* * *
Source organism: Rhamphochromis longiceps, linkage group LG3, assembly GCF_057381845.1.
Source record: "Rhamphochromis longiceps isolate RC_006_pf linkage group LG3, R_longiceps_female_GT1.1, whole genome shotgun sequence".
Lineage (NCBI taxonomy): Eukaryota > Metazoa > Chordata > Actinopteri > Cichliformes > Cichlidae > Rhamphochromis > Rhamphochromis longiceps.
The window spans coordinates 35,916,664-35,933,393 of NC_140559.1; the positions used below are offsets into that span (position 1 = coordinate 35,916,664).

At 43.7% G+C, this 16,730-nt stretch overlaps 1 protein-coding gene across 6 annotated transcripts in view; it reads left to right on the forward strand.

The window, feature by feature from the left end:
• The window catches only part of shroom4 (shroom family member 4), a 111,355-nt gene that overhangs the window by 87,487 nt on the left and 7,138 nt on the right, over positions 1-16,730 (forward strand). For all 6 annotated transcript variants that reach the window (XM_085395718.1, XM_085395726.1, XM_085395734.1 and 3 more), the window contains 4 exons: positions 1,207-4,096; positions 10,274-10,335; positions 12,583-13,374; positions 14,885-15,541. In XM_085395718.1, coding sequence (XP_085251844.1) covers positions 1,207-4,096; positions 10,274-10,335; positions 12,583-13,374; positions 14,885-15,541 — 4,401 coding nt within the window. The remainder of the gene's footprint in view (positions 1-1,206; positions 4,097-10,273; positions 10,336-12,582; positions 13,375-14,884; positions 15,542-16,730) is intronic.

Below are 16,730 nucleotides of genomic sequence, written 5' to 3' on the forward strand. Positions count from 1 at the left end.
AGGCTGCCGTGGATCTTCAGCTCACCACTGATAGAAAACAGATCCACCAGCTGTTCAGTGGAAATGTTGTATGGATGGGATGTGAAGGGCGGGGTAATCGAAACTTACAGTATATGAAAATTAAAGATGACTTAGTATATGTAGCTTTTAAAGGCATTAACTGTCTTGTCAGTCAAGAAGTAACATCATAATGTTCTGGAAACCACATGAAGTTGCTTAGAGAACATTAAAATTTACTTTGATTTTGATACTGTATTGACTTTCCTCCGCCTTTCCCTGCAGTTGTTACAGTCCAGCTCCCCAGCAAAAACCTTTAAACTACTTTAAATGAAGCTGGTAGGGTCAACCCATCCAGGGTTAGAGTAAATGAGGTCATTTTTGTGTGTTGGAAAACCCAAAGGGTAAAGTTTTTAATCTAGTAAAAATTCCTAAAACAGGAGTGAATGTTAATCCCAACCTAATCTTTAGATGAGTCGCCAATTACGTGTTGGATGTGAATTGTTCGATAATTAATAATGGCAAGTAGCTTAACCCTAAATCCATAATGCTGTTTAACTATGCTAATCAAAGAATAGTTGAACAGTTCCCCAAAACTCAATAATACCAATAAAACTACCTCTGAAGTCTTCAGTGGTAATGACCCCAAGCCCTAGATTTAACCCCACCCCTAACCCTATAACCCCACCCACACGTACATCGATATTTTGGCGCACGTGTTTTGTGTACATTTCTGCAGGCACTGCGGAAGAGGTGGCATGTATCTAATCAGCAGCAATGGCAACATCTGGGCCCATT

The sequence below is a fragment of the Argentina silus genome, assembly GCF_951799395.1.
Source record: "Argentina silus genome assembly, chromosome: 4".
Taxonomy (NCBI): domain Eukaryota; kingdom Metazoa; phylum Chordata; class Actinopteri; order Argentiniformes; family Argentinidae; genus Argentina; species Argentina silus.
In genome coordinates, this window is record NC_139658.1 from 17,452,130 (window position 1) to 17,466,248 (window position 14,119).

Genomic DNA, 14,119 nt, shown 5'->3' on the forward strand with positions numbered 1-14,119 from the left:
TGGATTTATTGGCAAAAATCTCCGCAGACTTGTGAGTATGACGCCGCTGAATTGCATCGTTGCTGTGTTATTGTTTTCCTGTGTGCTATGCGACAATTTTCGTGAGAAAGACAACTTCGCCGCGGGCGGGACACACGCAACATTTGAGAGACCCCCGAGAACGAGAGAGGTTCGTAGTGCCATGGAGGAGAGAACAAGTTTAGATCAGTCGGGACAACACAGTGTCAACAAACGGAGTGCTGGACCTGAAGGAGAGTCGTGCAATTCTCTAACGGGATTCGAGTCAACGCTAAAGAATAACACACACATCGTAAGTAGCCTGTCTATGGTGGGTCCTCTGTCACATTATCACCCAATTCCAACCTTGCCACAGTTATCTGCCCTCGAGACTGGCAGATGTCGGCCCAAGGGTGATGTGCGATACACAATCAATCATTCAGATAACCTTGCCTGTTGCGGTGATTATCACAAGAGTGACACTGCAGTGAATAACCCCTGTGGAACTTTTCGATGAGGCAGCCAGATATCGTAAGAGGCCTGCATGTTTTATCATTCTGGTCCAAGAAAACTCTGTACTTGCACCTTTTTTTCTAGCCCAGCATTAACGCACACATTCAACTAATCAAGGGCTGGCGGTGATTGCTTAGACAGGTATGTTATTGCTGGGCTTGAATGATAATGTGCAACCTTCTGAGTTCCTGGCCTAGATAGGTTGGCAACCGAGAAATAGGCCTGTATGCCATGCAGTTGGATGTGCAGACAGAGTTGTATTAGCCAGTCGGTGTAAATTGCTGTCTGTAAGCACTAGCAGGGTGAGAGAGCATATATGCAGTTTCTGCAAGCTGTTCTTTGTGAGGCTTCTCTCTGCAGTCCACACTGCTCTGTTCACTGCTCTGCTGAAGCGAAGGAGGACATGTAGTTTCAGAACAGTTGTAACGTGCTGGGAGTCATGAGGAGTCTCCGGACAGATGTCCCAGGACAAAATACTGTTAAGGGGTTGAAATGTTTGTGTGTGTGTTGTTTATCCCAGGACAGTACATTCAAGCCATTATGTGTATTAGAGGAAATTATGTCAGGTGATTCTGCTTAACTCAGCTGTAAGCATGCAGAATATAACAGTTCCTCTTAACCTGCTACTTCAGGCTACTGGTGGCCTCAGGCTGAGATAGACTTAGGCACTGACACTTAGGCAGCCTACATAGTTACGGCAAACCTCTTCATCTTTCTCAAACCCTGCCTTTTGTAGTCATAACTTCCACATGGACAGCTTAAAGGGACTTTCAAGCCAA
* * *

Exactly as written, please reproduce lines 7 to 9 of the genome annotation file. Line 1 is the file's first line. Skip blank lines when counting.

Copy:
• The window catches only part of shroom4 (shroom family member 4), a 111,355-nt gene that overhangs the window by 87,487 nt on the left and 7,138 nt on the right, over positions 1-16,730 (forward strand). For all 6 annotated transcript variants that reach the window (XM_085395718.1, XM_085395726.1, XM_085395734.1 and 3 more), the window contains 4 exons: positions 1,207-4,096; positions 10,274-10,335; positions 12,583-13,374; positions 14,885-15,541. In XM_085395718.1, coding sequence (XP_085251844.1) covers positions 1,207-4,096; positions 10,274-10,335; positions 12,583-13,374; positions 14,885-15,541 — 4,401 coding nt within the window. The remainder of the gene's footprint in view (positions 1-1,206; positions 4,097-10,273; positions 10,336-12,582; positions 13,375-14,884; positions 15,542-16,730) is intronic.

Below are 16,730 nucleotides of genomic sequence, written 5' to 3' on the forward strand. Positions count from 1 at the left end.
AGGCTGCCGTGGATCTTCAGCTCACCACTGATAGAAAACAGATCCACCAGCTGTTCAGTGGAAATGTTGTATGGATGGGATGTGAAGGGCGGGGTAATCGAAACTTACAGTATATGAAAATTAAAGATGACTTAGTATATGTAGCTTTTAAAGGCATTAACTGTCTTGTCAGTCAAGAAGTAACATCATAATGTTCTGGAAACCACATGAAGTTGCTTAGAGAACATTAAAATTTACTTTGATTTTGATACTGTATTGACTTTCCTCCGCCTTTCCCTGCAGTTGTTACAGTCCAGCTCCCCAGCAAAAACCTTTAAACTACTTTAAATGAAGCTGGTAGGGTCAACCCATCCAGGGTTAGAGTAAATGAGGTCATTTTTGTGTGTTGGAAAACCCAAAGGGTAAAGTTTTTAATCTAGTAAAAATTCCTAAAACAGGAGTGAATGTTAATCCCAACCTAATCTTTAGATGAGTCGCCAATTACGTGTTGGATGTGAATTGTTCGATAATTAATAATGGCAAGTAGCTTAACCCTAAATCCATAATGCTGTTTAACTATGCTAATCAAAGAATAGTTGAACAGTTCCCCAAAACTCAATAATACCAATAAAACTACCTCTGAAGTCTTCAGTGGTAATGACCCCAAGCCCTAGATTTAACCCCACCCCTAACCCTATAACCCCACCCACACGTACATCGATATTTTGGCGCACGTGTTTTGTGTACATTTCTGCAGGCACTGCGGAAGAGGTGGCATGTATCTAATCAGCAGCAATGGCAACATCTGGGCCCATT